Saturday, October 1, 2016

Tuesday, September 27, 2016


A few area beekeepers are reporting wax moth infestations.  Usually wax moths only gain entrance and become a problem in weak hives.  Removed supers can be protected from wax moths by storing them with paradichlorobenzene moth balls or crystals.  The supers are placed in a stack and one (1) tablespoon of the crystals are placed on top of the supers before covering them to seal in the paradichlorobenzene vapors.  Beekeeper Gerard reports the Bushy Mountain sells name brand Para Moth for $15.95 per pound.  He also found that Fleet Farm sells the generic equivalent for $4.95 per pound.

CAUTION: DO NOT USE GENERIC NAPTHA MOTH BALLS!!  The vapors in naptha moth balls are absorbed by the wax and are fatal to bees when the super is installed the next spring.  


When the temperature drops below 57 degrees F the bees in a colony begin to form a loose cluster.  At these temperatures bees may still be seen active at the entrance to the hive and inside the hive, but at a reduced level.  By the time the temperature drops to 43 degrees F all the bees in the hive are in the cluster. Activity at the entrance and inside the hive will be negligible.  As temperatures continue to drop the cluster will shrink in size as the bees pack themselves more tightly together to minimize heat loss.

Many beekeepers feed their hives during the fall to ensure the hive has enough resources to survive the winter.  Top mounted liquid feeders are probably the most used method.  (Boardman entrance feeders are mostly a warm weather feeder and also can induce robbing during the fall)  Other beekeepers place candy(sugar) boards over the top of the hive.  Both of these feeding methods are greatly effected by temperature and the bee's clustering behavior.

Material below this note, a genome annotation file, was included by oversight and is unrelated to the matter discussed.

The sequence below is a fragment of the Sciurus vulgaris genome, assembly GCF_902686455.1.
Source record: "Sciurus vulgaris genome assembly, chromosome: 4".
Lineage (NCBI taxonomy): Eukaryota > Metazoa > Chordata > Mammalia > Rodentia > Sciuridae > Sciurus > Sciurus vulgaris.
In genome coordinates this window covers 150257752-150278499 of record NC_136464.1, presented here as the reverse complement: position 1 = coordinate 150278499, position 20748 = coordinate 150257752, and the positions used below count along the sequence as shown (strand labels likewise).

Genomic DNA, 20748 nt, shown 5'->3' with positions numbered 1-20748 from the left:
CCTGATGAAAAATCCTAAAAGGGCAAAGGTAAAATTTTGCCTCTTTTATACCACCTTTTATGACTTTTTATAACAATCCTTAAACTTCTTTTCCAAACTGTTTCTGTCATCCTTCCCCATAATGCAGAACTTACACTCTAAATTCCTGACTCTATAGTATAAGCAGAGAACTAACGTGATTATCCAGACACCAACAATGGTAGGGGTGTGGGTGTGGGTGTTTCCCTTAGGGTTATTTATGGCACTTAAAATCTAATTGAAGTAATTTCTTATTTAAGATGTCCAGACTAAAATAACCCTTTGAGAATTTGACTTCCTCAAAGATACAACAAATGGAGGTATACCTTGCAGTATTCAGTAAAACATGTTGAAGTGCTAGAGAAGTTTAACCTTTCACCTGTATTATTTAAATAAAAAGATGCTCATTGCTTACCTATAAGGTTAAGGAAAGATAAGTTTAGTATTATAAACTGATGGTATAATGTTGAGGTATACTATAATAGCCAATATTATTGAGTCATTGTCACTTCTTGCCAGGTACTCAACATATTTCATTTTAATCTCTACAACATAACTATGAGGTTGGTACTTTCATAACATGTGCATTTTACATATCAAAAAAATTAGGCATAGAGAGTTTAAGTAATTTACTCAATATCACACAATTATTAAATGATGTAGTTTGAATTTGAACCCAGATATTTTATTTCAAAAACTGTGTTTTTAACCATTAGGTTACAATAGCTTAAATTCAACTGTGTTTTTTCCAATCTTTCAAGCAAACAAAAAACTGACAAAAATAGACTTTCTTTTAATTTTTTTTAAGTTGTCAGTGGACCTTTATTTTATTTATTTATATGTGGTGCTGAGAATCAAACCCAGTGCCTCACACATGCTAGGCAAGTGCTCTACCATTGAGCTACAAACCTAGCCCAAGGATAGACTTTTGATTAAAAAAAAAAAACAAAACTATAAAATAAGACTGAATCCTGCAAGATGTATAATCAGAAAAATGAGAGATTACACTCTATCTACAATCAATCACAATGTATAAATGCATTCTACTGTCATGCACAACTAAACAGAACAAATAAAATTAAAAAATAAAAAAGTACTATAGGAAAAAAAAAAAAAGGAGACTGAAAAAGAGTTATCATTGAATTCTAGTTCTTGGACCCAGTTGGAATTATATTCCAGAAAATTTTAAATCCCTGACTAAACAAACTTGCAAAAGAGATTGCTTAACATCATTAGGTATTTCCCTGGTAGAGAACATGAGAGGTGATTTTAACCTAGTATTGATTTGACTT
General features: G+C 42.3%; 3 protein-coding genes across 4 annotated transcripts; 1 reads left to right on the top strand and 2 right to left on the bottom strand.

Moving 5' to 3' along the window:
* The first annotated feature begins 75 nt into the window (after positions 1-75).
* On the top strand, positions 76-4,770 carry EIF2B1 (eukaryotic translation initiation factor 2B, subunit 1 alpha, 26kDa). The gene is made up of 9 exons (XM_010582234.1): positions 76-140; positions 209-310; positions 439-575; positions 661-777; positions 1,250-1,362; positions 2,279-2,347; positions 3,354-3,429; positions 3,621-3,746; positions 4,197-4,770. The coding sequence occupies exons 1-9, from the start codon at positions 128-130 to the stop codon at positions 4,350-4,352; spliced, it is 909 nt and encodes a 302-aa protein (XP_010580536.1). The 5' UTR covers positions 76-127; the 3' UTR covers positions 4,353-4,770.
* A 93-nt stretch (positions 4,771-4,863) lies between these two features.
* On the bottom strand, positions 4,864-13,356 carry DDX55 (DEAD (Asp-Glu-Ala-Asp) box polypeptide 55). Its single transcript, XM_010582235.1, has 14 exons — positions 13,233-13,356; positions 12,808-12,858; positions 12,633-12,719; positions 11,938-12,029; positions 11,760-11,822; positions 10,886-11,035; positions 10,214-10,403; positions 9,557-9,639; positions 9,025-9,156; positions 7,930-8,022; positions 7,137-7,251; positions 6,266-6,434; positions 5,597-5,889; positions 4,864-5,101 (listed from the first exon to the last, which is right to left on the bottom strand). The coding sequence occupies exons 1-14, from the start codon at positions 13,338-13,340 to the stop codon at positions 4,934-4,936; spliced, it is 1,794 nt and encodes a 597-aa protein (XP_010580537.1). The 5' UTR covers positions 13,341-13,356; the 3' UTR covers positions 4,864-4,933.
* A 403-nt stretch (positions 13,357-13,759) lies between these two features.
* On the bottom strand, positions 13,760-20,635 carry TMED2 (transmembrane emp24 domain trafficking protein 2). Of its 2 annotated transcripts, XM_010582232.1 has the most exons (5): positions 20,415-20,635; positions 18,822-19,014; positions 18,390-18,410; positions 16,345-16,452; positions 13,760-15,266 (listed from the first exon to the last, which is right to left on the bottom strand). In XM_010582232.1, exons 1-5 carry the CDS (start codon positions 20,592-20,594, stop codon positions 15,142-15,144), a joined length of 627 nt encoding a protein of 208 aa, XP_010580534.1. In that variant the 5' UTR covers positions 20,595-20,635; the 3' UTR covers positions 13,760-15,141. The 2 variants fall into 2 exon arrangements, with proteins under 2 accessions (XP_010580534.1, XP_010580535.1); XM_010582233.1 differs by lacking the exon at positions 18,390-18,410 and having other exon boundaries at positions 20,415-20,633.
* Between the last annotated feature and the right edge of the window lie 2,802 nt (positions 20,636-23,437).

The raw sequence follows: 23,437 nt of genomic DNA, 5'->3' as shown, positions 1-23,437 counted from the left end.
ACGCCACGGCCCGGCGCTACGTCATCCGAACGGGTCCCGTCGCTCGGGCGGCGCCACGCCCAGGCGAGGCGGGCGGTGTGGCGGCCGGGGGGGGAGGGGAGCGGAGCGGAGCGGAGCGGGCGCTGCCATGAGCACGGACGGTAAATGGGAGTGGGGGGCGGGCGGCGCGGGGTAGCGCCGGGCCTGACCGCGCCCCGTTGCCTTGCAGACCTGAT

Once the bees are in cluster they will no longer be visiting liquid feeders; either top or entrance type.  Of course each fall day as the outside air temperatures rise the bees may break cluster and begin using liquid feeders.  However, the bees will not drink from liquid feed that is too cold.

I noticed that this morning the temperature had dropped to 44 degrees.  I am sure the temperatures will warm back up again since it is only late September, but this is a warning that the effectiveness of liquid feeders is drawing to a close.  So don't delay if you are planning to liquid feed; the window of opportunity is rapidly closing.

Candy boards are usually installed in early November when the bees are already in cluster.  Otherwise, the bees would deplete this resource before winter arrives.  In winter the bee cluster tends to rise vertically until they reach the top of the hive.  If they have a warm winter day they may displace sideways.  If the temperature is too low the tight cluster will not move.  This is the time that the candy board is effective.  When the cluster reaches the top of the hive it will naturally bump into the candy board and its food reserve.  If that warm day does not arrive and allow the cluster to displace sideways then the candy board saves the day.

As an alternative to a candy board some beekeepers add a third brood box.  They take the four outside frames of honey from the bottom brood box.  The bees rarely utilize this honey since it is the habit of the cluster to rise vertically.  These four frames are placed in the added third brood box.  The recommended configuration is to place two empty, but drawn, frames in the center  of the box surrounded by the four honey filled frames; two on each side of the empty frames.  The empty frames are intended to provide room for the cluster.

Tuesday, September 20, 2016

Monday, September 19, 2016


Here is a summary of a newly published study of bees and pesticIdes/fungicides/herbicides.  It does a lot to correlate these compounds and combinations of these compounds with colony die-off and queen death problems.  Surprisingly, there was no correlation found with neonictinoids.

Sunday, September 18, 2016


A club meeting is scheduled for this Saturday, September 24th at 9:30am in the Ripon Public Library basement.